Come to the park, next to the old oak, bring your favourite book.
Emma read the text message for the hundredths time. Who had sent it? And why? She glanced at the paperback in her other hand. Charlie and the Chocolate Factory. How long had it been since she’d read the story? Not since Harry died. A pang of sorrow was interrupted by a childish squeal.
“Mummy, it’s a little man, a little man with a hat.”
“Sally, sweetheart, stay where I can see you.”
“But Mummy, it’s a tiny little man.”
Pushing passed the poignant memories, Emma sought out her daughter, hopping excitedly from one foot to the other. She stood beside the lifelike ceramic figure dressed as a leprechaun.
“Sally, you silly thing, I thought you meant a real man.”
“He is real, Mummy, he just spoke to me.”
The figure was remarkably well made, the colours bright and detailed. Emma reached out a finger to prod the pointed hat.
“Do you always go around poking people?”
She yelped in shock as the figure turned to face her, an indignant look on his weathered, wizened face. Emma grabbed her daughter and took a few hasty steps backwards.
“I told you, Mummy, I told you he was real.” Sally said, trying to wriggle free.
“What…what are you?” Emma tried to control her thudding heart.
“Hmm let’s see,” he put a tiny hand to his chin. “We’re in Ireland, its St Patricks day, I’m twelve inches tall and wearing a pointy green hat. Why don’t you take a stab in the dark?”
“Leprechauns don’t exist.”
“Then what am I? Chopped liver? The result of a scientific experiment gone wrong? An Oompa Lumpa like in your favourite book?” He gestured to the paperback in her hand. “I’m Mr. Gold, and I see you got my message.”
“Your message? You sent me a text?”
“It’s the twenty first century. What did you expect? A carrier pigeon? I’m here to deliver a proper message for you. Harry says it’s time to move on.”
Emma’s heart stuttered at her late husband’s name. “Don’t be cruel.”
Mr. Gold expression softened. “I’m not. Four years is enough. He doesn’t want you to spend your life alone, Harry wants you to find love.”
“I had love,” Emma touched her daughters hair. “I have love.”
A Labrador puppy flew out of the bushes, oversized paws slipping over the dew laden grass.
“Puppy!” Sally squealed, pushing out her mother’s embrace. “Can we keep him?”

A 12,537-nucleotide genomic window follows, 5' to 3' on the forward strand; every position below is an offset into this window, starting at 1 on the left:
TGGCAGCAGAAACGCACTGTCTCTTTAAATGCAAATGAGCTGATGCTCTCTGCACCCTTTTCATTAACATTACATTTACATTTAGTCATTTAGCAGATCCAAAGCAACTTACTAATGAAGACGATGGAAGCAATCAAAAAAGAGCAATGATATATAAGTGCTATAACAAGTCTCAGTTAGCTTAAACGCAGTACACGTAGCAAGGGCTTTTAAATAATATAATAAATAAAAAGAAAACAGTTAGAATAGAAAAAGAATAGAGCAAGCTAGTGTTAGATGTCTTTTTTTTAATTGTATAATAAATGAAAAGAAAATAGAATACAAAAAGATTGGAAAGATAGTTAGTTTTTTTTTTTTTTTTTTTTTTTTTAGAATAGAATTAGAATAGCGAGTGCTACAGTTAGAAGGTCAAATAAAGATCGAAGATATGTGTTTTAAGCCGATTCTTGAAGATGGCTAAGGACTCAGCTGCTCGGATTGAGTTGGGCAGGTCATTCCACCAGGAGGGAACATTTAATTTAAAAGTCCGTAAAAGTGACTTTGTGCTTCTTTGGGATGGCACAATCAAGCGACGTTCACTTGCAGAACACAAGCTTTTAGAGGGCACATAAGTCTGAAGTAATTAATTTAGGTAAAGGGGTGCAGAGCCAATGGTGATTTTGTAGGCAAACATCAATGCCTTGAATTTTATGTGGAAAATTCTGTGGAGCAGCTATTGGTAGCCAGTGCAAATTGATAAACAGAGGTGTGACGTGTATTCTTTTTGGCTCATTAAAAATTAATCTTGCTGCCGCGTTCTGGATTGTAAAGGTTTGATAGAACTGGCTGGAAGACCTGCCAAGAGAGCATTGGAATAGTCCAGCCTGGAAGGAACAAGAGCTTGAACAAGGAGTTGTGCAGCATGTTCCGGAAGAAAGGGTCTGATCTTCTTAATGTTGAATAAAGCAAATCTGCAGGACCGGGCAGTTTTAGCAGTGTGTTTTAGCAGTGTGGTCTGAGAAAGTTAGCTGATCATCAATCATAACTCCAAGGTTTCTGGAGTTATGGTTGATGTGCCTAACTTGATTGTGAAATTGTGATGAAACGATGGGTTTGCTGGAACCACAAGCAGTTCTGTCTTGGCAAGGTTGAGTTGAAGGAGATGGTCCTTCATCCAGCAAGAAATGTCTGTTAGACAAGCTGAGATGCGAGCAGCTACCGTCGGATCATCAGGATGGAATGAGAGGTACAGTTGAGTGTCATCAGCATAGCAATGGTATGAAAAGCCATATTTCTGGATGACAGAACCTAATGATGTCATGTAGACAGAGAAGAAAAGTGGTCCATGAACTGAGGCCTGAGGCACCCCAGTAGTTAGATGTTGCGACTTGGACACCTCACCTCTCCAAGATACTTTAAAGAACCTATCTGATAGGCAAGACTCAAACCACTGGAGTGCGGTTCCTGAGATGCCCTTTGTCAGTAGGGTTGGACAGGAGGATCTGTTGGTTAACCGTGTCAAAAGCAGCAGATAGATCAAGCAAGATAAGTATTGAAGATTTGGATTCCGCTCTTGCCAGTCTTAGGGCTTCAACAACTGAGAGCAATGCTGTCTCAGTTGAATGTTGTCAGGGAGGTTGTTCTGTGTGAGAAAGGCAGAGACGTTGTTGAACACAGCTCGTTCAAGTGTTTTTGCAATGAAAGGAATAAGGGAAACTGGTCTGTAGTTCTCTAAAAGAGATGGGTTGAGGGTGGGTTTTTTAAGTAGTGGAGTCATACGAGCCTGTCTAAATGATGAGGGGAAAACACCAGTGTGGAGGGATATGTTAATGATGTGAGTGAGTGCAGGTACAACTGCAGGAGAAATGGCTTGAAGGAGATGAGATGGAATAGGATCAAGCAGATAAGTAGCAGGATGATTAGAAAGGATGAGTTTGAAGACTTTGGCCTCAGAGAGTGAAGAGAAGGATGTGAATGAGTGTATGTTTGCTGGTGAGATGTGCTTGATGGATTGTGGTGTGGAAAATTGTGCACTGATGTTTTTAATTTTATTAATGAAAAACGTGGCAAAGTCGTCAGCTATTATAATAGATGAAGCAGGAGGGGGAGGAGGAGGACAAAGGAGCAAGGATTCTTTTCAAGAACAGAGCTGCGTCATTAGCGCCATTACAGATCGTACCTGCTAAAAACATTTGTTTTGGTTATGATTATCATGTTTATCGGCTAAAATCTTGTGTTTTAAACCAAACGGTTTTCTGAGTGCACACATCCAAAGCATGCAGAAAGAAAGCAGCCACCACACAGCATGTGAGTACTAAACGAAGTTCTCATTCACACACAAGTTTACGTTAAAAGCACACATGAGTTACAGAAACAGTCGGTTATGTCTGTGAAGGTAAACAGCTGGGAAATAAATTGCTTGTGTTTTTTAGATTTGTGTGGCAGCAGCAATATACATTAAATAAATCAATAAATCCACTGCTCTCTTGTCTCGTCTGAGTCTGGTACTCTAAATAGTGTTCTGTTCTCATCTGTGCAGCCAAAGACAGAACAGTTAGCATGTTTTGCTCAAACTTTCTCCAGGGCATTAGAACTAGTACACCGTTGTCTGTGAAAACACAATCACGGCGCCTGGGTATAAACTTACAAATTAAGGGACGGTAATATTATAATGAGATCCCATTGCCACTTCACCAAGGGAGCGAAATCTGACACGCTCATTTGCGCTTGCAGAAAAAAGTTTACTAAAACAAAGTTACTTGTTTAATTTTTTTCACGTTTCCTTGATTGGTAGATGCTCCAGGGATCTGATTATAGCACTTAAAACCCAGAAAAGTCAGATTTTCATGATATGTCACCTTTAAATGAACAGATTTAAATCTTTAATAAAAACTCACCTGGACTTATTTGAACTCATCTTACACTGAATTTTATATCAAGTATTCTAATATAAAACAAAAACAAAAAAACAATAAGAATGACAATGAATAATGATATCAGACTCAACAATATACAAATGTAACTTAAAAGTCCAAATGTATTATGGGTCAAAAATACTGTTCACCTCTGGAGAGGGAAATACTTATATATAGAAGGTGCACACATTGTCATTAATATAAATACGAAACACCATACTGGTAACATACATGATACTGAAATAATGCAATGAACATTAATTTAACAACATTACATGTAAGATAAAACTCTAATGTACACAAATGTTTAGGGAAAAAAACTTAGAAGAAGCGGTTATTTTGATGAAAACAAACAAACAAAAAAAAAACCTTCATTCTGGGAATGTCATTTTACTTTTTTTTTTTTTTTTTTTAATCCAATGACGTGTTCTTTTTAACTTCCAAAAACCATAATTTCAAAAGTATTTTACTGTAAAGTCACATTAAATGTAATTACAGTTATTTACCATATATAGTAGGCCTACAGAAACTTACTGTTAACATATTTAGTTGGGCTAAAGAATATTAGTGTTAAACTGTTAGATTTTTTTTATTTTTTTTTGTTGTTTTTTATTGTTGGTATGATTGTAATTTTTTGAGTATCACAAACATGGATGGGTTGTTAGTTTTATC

“He has a collar, Sally, he belongs to someone.”
The dog, sensing a friend, changed directions and hurled himself at the child, tail wagging at a hundred miles an hour. Sally sank to the floor, giggling as her face was immediately covered in wet licks.
“You don’t believe me,” Gold said to Emma.
“Of course not.”
He pointed to the book in her hand. “A county fete, in the rain. You both grabbed the book from a second hand stall at the same time, and your hands touched. Harry said he fell in love with you that very instant.”
Emma had to blink away tears. “We never told anyone that.”
She shook her head. “No one would understand. Another man would see himself as a replacement, as a substitute.”
A rainbow broke through the clouds at that moment, ending at the rock where he sat, and covering the leprechaun in colour. “They’re watching, and they want you to both find happiness. The book shaped your past. It will shape your future too.” He disappeared in a shimmer of light.
“Dad! I found Puddles.” A young red headed boy of about six raced out of the bushes.
“Charlie! Slow down, I don’t want to lose you and the damn dog.” A man followed, a leash dangling from his fingers.
Sally looked up with a warm smile. “Charlie, hi, is he yours?”
“Hi Sally, yes he is,” the little boy crouched down beside her. The puppy, now having an attentive audience of two, yelped in happiness.
“Mummy,” Sally said. “This is Charlie, he just started at my school. His Mummy went to heaven when he was very little, just like my Daddy did.”
“We think they’re probably best friends, just like we are, and we think they watch over us, don’t we Sally?” Charlie added, voice pure with his faith in his words.
They’re watching, and they want you to both find happiness.
Emma’s gaze collided with the blond man standing just feet away. In his eyes she saw empathy and understanding.
“Hello, I’m Mike, and yes we just moved to the area.” He crossed to her.
“Hi, I’m Emma, welcome to the neighbourhood. Is your dog’s name really puddles?”
“No, it’s Benjamin, but the toilet training isn’t going well, trust me, puddles is much more appropriate.”
Emma smiled. He pulled a pair of gloves out of his overcoat pocket and something fell to the ground. They bent at the same time, their hands touching over the battered paperback copy of Charlie and The Chocolate Factory.
The book shaped your past, it will shape your future too.
“Sorry,” Mike smiled, blue eyes warm and friendly, memories swimming in their depths. “This was my wife’s favourite book. We named Charlie after the lead character. It’s strange, I unpacked it today, and for some reason felt compelled to read it for the first time since…” he glanced at his son.
Emma pulled out her copy from her bag. “So did I.”
The books were identical in print date and cover, well read and old. The pages yellowed and creased from multiple reading.
He glanced at her in surprise. “Well, look at that.”
The children laughed as the puppy, now once again attached to his lead, managed to tangle both of them in its soft leather.
Emma heard a whisper of sound on the wind. Happy St Patricks Day, live your lives. We will always be there in your hearts, and your memories.
Mike glanced around, as if he too had heard the faint words. “I was wondering if there was anywhere around here that did a decent cup of tea?”
“Yes, I can show you if you like.”
“That would be great, how do they feel about incontinent puppies?”
She laughed, a genuine warmth building inside her, for the first time in so long. “Let’s go and find out.”